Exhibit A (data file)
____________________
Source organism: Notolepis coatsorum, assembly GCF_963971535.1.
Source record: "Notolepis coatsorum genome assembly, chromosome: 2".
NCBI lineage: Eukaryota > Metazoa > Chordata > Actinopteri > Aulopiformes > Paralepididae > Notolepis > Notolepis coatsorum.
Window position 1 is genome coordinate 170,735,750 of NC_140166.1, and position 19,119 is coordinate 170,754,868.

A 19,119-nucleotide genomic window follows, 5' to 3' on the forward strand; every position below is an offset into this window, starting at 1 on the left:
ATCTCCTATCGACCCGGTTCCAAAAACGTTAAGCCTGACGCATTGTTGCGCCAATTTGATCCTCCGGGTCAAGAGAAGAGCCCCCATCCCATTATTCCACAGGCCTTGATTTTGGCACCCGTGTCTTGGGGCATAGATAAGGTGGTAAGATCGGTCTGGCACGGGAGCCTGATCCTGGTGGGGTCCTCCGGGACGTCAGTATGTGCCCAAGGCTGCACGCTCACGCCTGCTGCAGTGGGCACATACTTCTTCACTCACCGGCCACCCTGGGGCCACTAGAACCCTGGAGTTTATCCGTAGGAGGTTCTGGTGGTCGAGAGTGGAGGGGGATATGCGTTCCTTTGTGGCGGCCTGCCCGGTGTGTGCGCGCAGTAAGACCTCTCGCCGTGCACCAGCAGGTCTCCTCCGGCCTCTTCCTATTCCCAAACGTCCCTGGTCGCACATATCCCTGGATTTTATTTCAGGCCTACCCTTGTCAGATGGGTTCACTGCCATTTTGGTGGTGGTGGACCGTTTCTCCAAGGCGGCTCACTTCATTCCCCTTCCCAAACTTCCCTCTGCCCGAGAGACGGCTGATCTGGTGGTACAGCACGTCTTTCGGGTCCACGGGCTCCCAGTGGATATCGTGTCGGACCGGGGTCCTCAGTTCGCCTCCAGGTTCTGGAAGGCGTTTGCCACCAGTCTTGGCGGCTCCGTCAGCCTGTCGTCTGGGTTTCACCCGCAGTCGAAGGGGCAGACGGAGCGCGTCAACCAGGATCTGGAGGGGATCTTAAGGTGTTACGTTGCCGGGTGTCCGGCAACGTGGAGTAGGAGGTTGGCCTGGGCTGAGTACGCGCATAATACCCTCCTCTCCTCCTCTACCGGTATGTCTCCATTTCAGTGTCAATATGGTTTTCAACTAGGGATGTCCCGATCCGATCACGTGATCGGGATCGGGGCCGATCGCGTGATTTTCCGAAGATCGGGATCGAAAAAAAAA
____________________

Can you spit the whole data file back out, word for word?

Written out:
Source organism: Notolepis coatsorum, assembly GCF_963971535.1.
Source record: "Notolepis coatsorum genome assembly, chromosome: 2".
NCBI lineage: Eukaryota > Metazoa > Chordata > Actinopteri > Aulopiformes > Paralepididae > Notolepis > Notolepis coatsorum.
Window position 1 is genome coordinate 170,735,750 of NC_140166.1, and position 19,119 is coordinate 170,754,868.

A 19,119-nucleotide genomic window follows, 5' to 3' on the forward strand; every position below is an offset into this window, starting at 1 on the left:
ATCTCCTATCGACCCGGTTCCAAAAACGTTAAGCCTGACGCATTGTTGCGCCAATTTGATCCTCCGGGTCAAGAGAAGAGCCCCCATCCCATTATTCCACAGGCCTTGATTTTGGCACCCGTGTCTTGGGGCATAGATAAGGTGGTAAGATCGGTCTGGCACGGGAGCCTGATCCTGGTGGGGTCCTCCGGGACGTCAGTATGTGCCCAAGGCTGCACGCTCACGCCTGCTGCAGTGGGCACATACTTCTTCACTCACCGGCCACCCTGGGGCCACTAGAACCCTGGAGTTTATCCGTAGGAGGTTCTGGTGGTCGAGAGTGGAGGGGGATATGCGTTCCTTTGTGGCGGCCTGCCCGGTGTGTGCGCGCAGTAAGACCTCTCGCCGTGCACCAGCAGGTCTCCTCCGGCCTCTTCCTATTCCCAAACGTCCCTGGTCGCACATATCCCTGGATTTTATTTCAGGCCTACCCTTGTCAGATGGGTTCACTGCCATTTTGGTGGTGGTGGACCGTTTCTCCAAGGCGGCTCACTTCATTCCCCTTCCCAAACTTCCCTCTGCCCGAGAGACGGCTGATCTGGTGGTACAGCACGTCTTTCGGGTCCACGGGCTCCCAGTGGATATCGTGTCGGACCGGGGTCCTCAGTTCGCCTCCAGGTTCTGGAAGGCGTTTGCCACCAGTCTTGGCGGCTCCGTCAGCCTGTCGTCTGGGTTTCACCCGCAGTCGAAGGGGCAGACGGAGCGCGTCAACCAGGATCTGGAGGGGATCTTAAGGTGTTACGTTGCCGGGTGTCCGGCAACGTGGAGTAGGAGGTTGGCCTGGGCTGAGTACGCGCATAATACCCTCCTCTCCTCCTCTACCGGTATGTCTCCATTTCAGTGTCAATATGGTTTTCAACTAGGGATGTCCCGATCCGATCACGTGATCGGGATCGGGGCCGATCGCGTGATTTTCCGAAGATCGGGATCGAAAAAAAAA